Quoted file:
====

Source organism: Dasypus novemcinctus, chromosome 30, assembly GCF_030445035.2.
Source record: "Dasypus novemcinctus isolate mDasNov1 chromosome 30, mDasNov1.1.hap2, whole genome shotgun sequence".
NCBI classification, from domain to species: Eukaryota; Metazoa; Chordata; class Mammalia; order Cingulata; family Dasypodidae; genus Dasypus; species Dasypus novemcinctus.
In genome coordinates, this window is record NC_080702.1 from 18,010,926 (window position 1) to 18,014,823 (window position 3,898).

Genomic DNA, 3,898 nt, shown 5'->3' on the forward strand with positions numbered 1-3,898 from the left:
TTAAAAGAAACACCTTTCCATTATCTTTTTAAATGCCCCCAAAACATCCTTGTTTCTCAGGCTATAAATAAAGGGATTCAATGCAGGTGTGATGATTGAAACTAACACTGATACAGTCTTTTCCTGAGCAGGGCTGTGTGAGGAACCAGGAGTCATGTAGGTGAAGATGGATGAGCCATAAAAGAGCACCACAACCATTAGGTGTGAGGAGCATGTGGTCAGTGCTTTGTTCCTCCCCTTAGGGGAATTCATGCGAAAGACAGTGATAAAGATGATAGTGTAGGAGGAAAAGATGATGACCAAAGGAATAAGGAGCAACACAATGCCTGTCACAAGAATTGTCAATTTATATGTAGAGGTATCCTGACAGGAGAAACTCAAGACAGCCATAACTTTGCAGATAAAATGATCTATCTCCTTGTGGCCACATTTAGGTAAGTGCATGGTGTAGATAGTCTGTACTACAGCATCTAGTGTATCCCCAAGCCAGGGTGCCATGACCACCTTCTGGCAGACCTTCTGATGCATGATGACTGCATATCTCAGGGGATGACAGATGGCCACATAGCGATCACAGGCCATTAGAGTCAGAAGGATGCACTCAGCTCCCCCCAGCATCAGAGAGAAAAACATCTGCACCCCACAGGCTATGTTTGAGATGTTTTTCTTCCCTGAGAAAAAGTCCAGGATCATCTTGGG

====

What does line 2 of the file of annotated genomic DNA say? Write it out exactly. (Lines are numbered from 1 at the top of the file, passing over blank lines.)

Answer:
Source record: "Dasypus novemcinctus isolate mDasNov1 chromosome 30, mDasNov1.1.hap2, whole genome shotgun sequence".